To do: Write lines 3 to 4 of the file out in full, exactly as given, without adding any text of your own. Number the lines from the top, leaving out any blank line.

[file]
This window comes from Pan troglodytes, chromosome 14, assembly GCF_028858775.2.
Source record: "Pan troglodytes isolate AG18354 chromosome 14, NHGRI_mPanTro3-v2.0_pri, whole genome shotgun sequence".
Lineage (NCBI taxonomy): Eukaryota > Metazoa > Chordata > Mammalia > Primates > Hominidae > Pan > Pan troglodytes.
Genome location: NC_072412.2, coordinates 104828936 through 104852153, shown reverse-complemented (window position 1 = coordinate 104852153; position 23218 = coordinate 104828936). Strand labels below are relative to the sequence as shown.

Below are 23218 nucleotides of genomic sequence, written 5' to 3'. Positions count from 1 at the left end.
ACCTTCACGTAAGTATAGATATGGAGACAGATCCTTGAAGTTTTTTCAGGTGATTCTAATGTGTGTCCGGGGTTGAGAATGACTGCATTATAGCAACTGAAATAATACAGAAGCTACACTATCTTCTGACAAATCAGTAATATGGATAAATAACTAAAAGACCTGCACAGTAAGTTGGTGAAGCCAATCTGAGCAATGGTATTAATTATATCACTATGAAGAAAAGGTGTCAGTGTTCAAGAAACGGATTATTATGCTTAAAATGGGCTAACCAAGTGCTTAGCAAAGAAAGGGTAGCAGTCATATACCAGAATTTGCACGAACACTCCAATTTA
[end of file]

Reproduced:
Lineage (NCBI taxonomy): Eukaryota > Metazoa > Chordata > Mammalia > Primates > Hominidae > Pan > Pan troglodytes.
Genome location: NC_072412.2, coordinates 104828936 through 104852153, shown reverse-complemented (window position 1 = coordinate 104852153; position 23218 = coordinate 104828936). Strand labels below are relative to the sequence as shown.